Yesterday, defensive patent aggregator RPX announced its fourth quarter and full financial year 2017 results, and revealed what readers of this blog have known for several weeks: a “for sale” sign has been erected by the firm - or, as the company put it in a press release: “The Board of Directors is conducting a process to explore and evaluate strategic alternatives to maximise shareholder value.”

Last month, RPX began meeting with possible buyers, raising the prospect of an acquisition which could result in the company being taken private. The process is in its very early stages and yesterday board chairman Shelby Bonnie cautioned that: “No assurances can be made with regard to the timeline for completion of the strategic review, or whether the review will result in any particular outcome.”

Several sources have indicated that interested parties were waiting to see how the market would react to the numbers announced yesterday. With the share price hovering around $13 for some time the corresponding market cap of around $650 million was seen as too high for any buyer who would also be expected to pay a premium for the business. Yesterday’s numbers have clearly had an effect with the share price dropping rapidly at the start of today's trading to below $11.

RPX CEO Marty Roberts described the results as “solid”, with overall revenue for the year inching down to $330.5 million from $333.1 million in 2016. However, it’s the company’s short to medium-term prospects where red flags are likely to emerge for investors and potential acquirers.

The risks from NPE litigation in the US have, of course, declined markedly over the last few years as a much more challenging legal environment has seen the number of new lawsuits drop significantly and patent asserters willing to settle for far lower amounts than five years ago. That means that the return on investment on an RPX membership which typically runs to several million dollars per year looks very different to how it did a few years back.

“NPE risk has decreased appreciably in this current cycle and while patent risk continues unabated for many technologies, in some sectors the threat from predatory licensors has clearly declined,” Roberts said on an investor call. He went on to reference the “head winds” facing the company’s core business, but pointed to potential deals in the pipeline that, if they were to happen, would “provide catalysts for new client acquisition and increase revenue in the medium term”.

Roberts didn’t touch on client losses; although as we reported last month Microsoft has declined to renew its membership, becoming the highest profile business to pull out. It’s not clear yet if other large tech players, which form the bedrock of RPX’s membership, will follow but if the defensive aggregator’s guidance is any indication then the company is steeling itself for further losses or at least for a reduction in the dues from existing members.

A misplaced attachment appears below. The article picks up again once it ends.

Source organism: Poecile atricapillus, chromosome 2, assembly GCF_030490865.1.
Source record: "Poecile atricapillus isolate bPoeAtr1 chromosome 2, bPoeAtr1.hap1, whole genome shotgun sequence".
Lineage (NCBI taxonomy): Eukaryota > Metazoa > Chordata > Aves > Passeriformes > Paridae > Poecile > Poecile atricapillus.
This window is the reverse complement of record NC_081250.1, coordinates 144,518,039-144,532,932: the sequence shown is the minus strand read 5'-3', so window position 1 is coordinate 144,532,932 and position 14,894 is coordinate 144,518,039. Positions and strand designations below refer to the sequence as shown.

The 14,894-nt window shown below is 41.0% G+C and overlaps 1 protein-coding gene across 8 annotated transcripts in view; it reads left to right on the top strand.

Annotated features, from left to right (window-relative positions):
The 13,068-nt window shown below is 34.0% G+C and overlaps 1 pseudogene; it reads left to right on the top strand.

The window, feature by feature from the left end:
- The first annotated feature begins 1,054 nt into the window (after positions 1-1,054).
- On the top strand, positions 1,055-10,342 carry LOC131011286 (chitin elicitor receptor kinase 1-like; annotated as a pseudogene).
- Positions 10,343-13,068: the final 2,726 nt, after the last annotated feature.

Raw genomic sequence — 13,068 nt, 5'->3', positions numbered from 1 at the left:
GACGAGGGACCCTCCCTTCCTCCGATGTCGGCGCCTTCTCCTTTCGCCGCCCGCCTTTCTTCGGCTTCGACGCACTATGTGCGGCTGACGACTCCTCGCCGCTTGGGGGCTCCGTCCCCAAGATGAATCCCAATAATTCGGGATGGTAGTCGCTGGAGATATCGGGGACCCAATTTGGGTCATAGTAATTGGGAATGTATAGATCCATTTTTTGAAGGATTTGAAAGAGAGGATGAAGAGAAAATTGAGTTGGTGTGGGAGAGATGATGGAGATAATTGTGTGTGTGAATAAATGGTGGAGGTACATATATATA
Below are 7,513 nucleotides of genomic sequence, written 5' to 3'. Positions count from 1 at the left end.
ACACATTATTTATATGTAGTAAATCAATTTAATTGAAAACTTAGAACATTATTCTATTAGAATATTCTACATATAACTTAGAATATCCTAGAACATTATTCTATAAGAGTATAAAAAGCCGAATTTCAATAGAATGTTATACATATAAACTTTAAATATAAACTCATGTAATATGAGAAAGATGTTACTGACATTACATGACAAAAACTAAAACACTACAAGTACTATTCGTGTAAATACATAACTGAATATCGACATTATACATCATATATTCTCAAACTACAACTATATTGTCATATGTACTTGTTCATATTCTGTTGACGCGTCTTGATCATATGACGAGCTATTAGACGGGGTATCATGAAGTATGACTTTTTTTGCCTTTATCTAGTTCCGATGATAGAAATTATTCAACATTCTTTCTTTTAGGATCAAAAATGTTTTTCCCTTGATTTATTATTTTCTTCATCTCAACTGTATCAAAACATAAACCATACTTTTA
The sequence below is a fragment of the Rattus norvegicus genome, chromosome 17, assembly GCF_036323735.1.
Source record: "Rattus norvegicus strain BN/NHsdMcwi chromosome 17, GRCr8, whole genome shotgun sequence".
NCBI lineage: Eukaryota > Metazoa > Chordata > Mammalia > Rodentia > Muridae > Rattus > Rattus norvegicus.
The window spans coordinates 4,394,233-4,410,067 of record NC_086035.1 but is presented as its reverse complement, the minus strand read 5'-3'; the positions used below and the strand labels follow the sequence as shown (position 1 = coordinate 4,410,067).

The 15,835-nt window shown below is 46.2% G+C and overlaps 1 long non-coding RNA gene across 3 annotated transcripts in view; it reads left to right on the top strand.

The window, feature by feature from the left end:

Total patent risk management revenue for 2017 came in at $252.3 million, which was down by about $15 million year-on-year. According to the company’s own guidance, on a like-for-like basis (i.e., under the old accounting guidelines and not the new ones which will change how RPX’s patent business recognises revenue) that is expected to fall to between $205 million and $220 million in2018. That would represent a very significant decline for what remains the core of the company’s business.

And it seems unlikely that the discovery business is going to provide much relief. Its top line, which is not as directly affected by the turmoil in the US patent market or the accounting change, is expected to shrink from $78.2 million in 2017 to between $62 million and $71 million this year. RPX also announced that it was taking a non-cash impairment loss of $94.1 million with $89 million of that related to the discovery arm which the company bought for $232 million in late 2015. In its 8-K filing the company revealed that that was in part related to “decreased expected future cash flows from pricing pressures and competition in the discovery services marketplace”.

Of course, RPX could always outperform its own guidance but it seems that it is entering a period of decline at a time when it is casting around for buyers. That is a challenge for any business but particularly for one that has also seen a succession of senior departures over the last couple of years including CEO and co-founder John Amster. In other words a lot of strategic nous that could help turn things around has departed.

Despite the buzz around a possible buyout, yesterday’s numbers suggest that the share price has some way to fall before any deal for the pioneering defensive aggregator takes place.